So You’re Hiring Your First Employee
Should I hire an employee or contractor?
If you need help building your business, there are two ways to hire an extra set of hands – adding an employee or signing an independent contractor. While there are pros and cons to both, it’s important to understand the difference.
- Employee: An employee is hired to work for your company on a full- or part-time basis. This means you, as the employer, have control over how, when, and where they do their job. And you’ll also have ownership of any work product that’s created on company time. However, this control comes with added responsibility. When you hire an employee, you’ll need to withhold payroll taxes and report their income using the appropriate tax form, in addition to abiding by other federal, state, and local employment laws. Then, there are additional benefit considerations – like offering vacation, sick time, a retirement plan, and health insurance. These are just some of the basic responsibilities that are tied to having employees.
- Independent contractor: A contractor (or freelancer) is a self-employed worker that is hired for a specific task. According to the Internal Revenue Service (IRS), that means the payer only has the right to direct the result of the work – not how, when, or where it’s accomplished. Contractors can also perform work for multiple clients at the same time. When hiring a contractor, you still need to report their income using the appropriate tax form. But because they’re responsible for their own taxes and benefits, you generally don’t need to withhold any payroll taxes.
Contractors can be a great option for short-term, project-based jobs. They can bring a specific skill to the table, without the long-term commitment of hiring an employee.
On the other hand, an employee will give you far more control over the work being performed – and the nature of the arrangement means they’re also likely to be more committed to your business. In the long run, this may make hiring an employee worth the extra time and financial investment, depending on the work that needs to be done.
When is the right time to hire an employee?
Every business is unique. So unfortunately, there’s no right answer to when it’s the best time to hire an employee. Instead, you’ll need to find the right balance for your situation.
- Too early: The biggest challenge to hiring your first employee is typically a financial one. Hire someone too early and you’ll run the risk of encountering cash-flow problems. Or if you don’t have enough work to support another team member, you could be paying someone who doesn’t have enough to keep them busy.
- Too late: However, if you start hiring too late, you may miss out on opportunities to grow your business. Or you could get in over your head and risk disappointing your current customer base.
Either scenario is less than ideal. That’s why it’s important to plan ahead.
Decide in advance when it’s a good time to bring on an employee – like when you hit a certain sales goal, or at a time when an employee can perform work that will significantly increase your revenue. If you need help before hitting that milestone, you can always hire a contractor to test the waters.
What changes do I need to make to my business before hiring an employee?
One big obstacle to hiring your first employee can be the logistics. The truth is, hiring an employee means you’ll have a lot more legal rules to follow1. If you have specific questions about your business, always talk to an experienced lawyer for legal advice.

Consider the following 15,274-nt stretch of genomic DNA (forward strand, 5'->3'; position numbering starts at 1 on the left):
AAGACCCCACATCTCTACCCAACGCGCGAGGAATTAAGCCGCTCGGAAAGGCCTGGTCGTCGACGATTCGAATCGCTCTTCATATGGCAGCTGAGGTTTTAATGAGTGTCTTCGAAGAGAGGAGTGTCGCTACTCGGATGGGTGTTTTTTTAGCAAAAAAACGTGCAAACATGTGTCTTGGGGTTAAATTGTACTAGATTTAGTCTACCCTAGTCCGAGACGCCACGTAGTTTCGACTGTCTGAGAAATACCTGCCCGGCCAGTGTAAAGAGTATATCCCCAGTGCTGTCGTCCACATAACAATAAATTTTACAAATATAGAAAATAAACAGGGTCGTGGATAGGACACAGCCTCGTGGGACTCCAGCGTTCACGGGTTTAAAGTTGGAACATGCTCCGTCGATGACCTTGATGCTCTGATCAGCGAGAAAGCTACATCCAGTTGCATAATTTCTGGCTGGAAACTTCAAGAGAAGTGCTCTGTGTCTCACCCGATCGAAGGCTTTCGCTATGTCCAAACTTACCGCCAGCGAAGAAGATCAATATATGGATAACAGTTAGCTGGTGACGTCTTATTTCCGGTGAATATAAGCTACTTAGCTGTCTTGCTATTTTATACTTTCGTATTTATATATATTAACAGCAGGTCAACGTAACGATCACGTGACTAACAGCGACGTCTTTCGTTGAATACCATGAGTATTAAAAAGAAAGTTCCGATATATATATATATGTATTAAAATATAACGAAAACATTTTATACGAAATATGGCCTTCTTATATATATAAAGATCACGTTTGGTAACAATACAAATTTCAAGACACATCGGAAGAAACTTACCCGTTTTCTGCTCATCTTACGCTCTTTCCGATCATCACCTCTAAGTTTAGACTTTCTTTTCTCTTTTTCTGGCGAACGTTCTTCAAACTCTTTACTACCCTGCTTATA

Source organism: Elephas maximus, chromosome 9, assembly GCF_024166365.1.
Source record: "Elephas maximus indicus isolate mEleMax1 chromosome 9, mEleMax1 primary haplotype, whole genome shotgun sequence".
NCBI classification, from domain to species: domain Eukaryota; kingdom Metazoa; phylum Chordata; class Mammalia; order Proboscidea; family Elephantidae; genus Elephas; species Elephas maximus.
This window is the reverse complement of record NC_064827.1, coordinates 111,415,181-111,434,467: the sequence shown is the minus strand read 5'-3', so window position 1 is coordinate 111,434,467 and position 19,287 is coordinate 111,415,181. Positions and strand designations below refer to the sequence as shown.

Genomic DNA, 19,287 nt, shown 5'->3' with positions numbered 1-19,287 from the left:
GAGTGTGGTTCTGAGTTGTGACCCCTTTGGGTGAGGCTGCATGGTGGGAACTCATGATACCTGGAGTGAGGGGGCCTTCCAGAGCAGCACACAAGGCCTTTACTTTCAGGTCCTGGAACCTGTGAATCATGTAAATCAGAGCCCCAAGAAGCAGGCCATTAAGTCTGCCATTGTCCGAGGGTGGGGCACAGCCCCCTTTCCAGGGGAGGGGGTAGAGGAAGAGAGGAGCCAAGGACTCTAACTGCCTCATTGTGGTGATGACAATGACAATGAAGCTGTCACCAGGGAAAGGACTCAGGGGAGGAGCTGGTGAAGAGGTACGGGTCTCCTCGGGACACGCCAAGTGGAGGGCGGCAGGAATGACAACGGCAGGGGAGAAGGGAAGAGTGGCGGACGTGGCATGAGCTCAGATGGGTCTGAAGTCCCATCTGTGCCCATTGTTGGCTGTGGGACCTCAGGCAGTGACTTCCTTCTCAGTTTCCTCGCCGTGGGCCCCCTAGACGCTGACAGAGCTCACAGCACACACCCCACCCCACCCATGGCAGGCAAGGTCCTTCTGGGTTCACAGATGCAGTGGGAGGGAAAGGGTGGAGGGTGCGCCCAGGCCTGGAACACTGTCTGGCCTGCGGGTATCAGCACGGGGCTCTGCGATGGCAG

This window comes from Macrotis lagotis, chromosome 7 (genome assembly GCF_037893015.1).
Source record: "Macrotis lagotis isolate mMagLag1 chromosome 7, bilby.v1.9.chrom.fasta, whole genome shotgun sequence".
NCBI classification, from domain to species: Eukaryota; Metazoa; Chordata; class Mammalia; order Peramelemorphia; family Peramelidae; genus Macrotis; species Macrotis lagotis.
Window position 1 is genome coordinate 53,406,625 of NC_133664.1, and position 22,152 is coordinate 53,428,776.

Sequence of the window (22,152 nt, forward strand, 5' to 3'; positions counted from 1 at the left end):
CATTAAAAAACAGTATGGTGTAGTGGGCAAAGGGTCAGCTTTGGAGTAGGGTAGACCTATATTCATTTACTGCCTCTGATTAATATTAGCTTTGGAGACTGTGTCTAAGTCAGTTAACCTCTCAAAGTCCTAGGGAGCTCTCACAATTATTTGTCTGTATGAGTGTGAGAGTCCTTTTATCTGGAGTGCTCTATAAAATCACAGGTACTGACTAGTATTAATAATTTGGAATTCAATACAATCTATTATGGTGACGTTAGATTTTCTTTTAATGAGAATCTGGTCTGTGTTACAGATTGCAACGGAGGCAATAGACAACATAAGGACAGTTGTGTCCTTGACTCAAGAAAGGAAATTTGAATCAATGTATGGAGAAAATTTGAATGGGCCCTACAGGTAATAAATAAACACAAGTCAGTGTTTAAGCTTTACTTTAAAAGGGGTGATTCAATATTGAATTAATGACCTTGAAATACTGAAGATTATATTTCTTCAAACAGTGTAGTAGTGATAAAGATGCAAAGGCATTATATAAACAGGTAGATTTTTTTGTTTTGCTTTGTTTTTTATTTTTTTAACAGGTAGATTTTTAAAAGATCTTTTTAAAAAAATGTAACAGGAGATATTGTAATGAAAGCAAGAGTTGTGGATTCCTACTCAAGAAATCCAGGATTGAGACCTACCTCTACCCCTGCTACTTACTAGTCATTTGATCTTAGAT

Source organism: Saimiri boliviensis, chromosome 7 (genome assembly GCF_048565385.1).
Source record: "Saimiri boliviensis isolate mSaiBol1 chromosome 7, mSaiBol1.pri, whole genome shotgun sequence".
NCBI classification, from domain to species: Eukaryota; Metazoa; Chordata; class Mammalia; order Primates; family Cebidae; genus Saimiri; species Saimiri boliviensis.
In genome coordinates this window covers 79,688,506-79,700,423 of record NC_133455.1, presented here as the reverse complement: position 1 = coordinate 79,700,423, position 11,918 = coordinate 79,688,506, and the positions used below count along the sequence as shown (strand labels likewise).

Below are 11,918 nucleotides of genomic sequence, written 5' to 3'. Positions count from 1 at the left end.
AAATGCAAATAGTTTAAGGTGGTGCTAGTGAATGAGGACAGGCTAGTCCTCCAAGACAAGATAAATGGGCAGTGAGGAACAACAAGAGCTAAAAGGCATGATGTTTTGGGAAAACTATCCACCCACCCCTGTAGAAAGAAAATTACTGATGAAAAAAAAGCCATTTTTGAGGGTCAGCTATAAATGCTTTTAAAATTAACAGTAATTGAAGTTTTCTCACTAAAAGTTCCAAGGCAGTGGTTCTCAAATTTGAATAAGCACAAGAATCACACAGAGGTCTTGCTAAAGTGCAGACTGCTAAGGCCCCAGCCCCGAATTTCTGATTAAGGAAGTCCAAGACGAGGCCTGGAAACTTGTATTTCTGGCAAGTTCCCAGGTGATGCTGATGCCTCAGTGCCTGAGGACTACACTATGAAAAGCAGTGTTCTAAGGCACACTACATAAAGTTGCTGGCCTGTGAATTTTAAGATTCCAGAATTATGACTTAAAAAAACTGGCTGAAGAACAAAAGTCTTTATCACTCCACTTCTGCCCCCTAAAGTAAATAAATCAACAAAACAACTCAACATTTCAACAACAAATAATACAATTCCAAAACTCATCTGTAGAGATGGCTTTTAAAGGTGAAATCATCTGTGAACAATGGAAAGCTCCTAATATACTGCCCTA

Generally speaking, though: Before you make your first job offer, you may need to:
- File for a federal employer identification number (EIN). If you don’t have one already, this number will be used for tax documents that are submitted to the IRS.
- Register with the state. Depending on where you live, you may need a separate tax ID number for your state. You may also need to pay your state’s unemployment compensation tax, which is used to support workers if they lose their job.
- Set up your payroll. Whether you decide to manage payroll on your own or work with an outside firm, you’ll need to set up regular pay periods. Generally, employers withhold state and federal taxes based on the information completed in your employee’s W-4 form.
- Display required notices. You may be a small business. But as an employer, you’re now subject to many federal, state, and local labor laws. And depending on your industry, that may require displaying certain notices or posters for your employees to see. The Department of Labor’s FirstStep Poster Advisor tool can help you decide what rules apply to your business.
- Create an employee handbook. This step may seem like overkill for your first employee. But if you don’t have any policies in place for your staff to follow, you may be left defenseless against future bad behavior. Search for trusted resources online, such as this guide to developing your employee handbook from the Society for Human Resource Management, to help you build your own rules.
- Prepare your onboarding process. Before making your first hire, it’s wise to think through how you’ll train your employees. Developing an onboarding process in advance can help your new hire get up to speed faster and eliminate any frustrations caused by a lack of direction.
How do I find the right candidate for the job?
Your first hire will likely have a significant impact on the future of your business – good or bad. That’s why it’s critical to find the right person to fill the job. With reports of record labor shortages in the news, many businesses are finding it harder than ever to hire qualified workers. Here are some tips that may help.
- Understand hiring laws. When hiring, keep in mind that there are questions that you can’t (or shouldn’t) ask. To avoid being discriminatory in your hiring decision, steer clear of asking about topics such as a candidate’s age, religion, disability, marital status, race, or any other protected characteristic. The experts at the U.S. Equal Employment Opportunity Commission (EEOC) have this helpful guide to understanding employment laws and avoiding discrimination in hiring decisions. The rules can be complicated, and they vary by situation. If you have specific questions, it’s best to consult a lawyer for legal advice tailored to your business or situation.
- Write a compelling job description. When writing a job description, make sure it clearly describes the work that will be performed, as well as any qualifications you expect from applicants. Be practical. Have realistic expectations. And don’t forget to explain why it will be great working for your growing company – including any perks of the job. Then, post your listing to online job sites like Indeed, Monster.com, and LinkedIn.